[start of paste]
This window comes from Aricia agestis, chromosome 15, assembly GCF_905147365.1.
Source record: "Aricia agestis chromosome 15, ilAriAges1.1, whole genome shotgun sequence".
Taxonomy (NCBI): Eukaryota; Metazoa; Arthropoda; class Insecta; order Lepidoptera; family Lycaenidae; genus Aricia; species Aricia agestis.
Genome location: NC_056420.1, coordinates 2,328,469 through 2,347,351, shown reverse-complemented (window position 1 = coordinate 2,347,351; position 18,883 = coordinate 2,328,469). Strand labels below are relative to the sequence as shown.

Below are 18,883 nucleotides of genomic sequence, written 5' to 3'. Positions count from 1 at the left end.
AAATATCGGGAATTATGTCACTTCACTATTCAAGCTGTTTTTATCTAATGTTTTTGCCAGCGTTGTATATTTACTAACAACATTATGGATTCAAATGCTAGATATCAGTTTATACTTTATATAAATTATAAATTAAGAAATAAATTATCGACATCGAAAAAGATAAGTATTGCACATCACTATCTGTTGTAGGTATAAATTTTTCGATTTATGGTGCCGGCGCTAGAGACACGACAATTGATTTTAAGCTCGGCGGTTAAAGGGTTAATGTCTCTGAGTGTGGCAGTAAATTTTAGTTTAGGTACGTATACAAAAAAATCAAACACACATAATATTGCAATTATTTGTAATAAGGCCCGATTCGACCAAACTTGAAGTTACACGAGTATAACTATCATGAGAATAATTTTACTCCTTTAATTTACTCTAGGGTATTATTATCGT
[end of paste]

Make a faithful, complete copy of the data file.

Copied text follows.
This window comes from Aricia agestis, chromosome 15, assembly GCF_905147365.1.
Source record: "Aricia agestis chromosome 15, ilAriAges1.1, whole genome shotgun sequence".
Taxonomy (NCBI): Eukaryota; Metazoa; Arthropoda; class Insecta; order Lepidoptera; family Lycaenidae; genus Aricia; species Aricia agestis.
Genome location: NC_056420.1, coordinates 2,328,469 through 2,347,351, shown reverse-complemented (window position 1 = coordinate 2,347,351; position 18,883 = coordinate 2,328,469). Strand labels below are relative to the sequence as shown.

Below are 18,883 nucleotides of genomic sequence, written 5' to 3'. Positions count from 1 at the left end.
AAATATCGGGAATTATGTCACTTCACTATTCAAGCTGTTTTTATCTAATGTTTTTGCCAGCGTTGTATATTTACTAACAACATTATGGATTCAAATGCTAGATATCAGTTTATACTTTATATAAATTATAAATTAAGAAATAAATTATCGACATCGAAAAAGATAAGTATTGCACATCACTATCTGTTGTAGGTATAAATTTTTCGATTTATGGTGCCGGCGCTAGAGACACGACAATTGATTTTAAGCTCGGCGGTTAAAGGGTTAATGTCTCTGAGTGTGGCAGTAAATTTTAGTTTAGGTACGTATACAAAAAAATCAAACACACATAATATTGCAATTATTTGTAATAAGGCCCGATTCGACCAAACTTGAAGTTACACGAGTATAACTATCATGAGAATAATTTTACTCCTTTAATTTACTCTAGGGTATTATTATCGT